News Politics Australian Politics Federal Election 2022 ‘Seats, not just votes’: Labor’s strategy to win the election

‘Seats, not just votes’: Labor’s strategy to win the election

Australians will once again have the chance to determine the country's future direction.Photo: AAP
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The polls all say Labor holds a commanding lead over the Coalition, but senior party figures insist what matters most is where those votes are located.

“We need to win seats,” opposition frontbencher Jason Clare told Sky News’ Sunday Agenda.

“I think we have all learnt the hard way not to trust polls.”

Speaking just hours before Prime Minister Scott Morrison met the governor-general to finally and officially kick off the election, Mr Clare expects a tight and tough campaign.

But he believes voters are sick of the “lies and incompetence” of a government that has been in power for almost a decade.

‘This is an old government’

“This is an old government. If they win this election they they’ve been in power for longer than (former Liberal prime minister) John Howard,” Mr Clare said

“I’ve got to say this government does not hold a candle to John Howard.”

But the government says Labor leader Anthony Albanese lacks the experience to run the country and has been playing a small-target pre-election campaign so far.

“Anthony Albanese has been curled up in a ball not wanting people to know who he was,” government frontbencher Peter Dutton told the Nine Network.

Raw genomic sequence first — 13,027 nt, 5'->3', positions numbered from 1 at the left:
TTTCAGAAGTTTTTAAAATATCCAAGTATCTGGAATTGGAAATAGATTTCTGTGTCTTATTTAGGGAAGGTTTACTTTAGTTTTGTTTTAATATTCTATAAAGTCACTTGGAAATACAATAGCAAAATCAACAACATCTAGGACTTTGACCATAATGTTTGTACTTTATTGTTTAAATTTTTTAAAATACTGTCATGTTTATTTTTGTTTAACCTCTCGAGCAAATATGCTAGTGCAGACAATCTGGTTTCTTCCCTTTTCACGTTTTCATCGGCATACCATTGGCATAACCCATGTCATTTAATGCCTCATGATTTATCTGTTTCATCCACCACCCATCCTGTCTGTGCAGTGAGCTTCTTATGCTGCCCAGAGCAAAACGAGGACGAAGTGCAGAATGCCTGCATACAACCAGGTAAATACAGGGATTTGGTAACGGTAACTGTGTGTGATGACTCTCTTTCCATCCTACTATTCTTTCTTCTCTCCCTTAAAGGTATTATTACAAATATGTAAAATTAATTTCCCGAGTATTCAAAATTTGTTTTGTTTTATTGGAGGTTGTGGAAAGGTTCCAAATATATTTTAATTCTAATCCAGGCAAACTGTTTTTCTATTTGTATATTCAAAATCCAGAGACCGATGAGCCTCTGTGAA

“Having been in parliament for 20 years and watched governments of both persuasions, I don’t believe the Labor government could have guided us through the last three years in which the Coalition has.”

But Mr Clare points to his leader having been a former deputy prime minister and minister of the former Labor government.

“Anthony Albanese is a straight talker, a hard worker, a problem solver, somebody who will be there in a crisis, not run away like Scott Morrison; he’s got a united an experience team,” he said.

The government repeatedly points to the $387 billion of taxes Labor took to the last election – a figure made up in Treasurer Josh Frydenberg’s office – even though Labor is adamant those policies have been ditched.

“They haven’t changed. The leopard has not changed its spots. Let’s not kid ourselves,” Liberal frontbencher Stuart Robert told Sky News.

Pledge not to raise taxes

Deputy Labor leader Richard Marles reiterated there will be no tax rises under his party other than ensuring multinationals pay their fair share of tax.

But Labor has refused to commit to the government’s tax-to-GDP cap of 23.9 per cent, which it says is an arbitrary figure.

“This comes from the government which is the second highest taxing government in our country’s history, the highest being the Howard government,” Mr Marles told ABC’s Insiders program.

“We are not going to raise taxes, pure and simple.”

Mr Clare also pointed to the rising cost of petrol, child care and rent that Australians are having to endure.

“So if Scott Morrison thinks everything is hunky dory and Australians have never been better off, then he is more out of touch that I think he ever was,” Mr Clare said.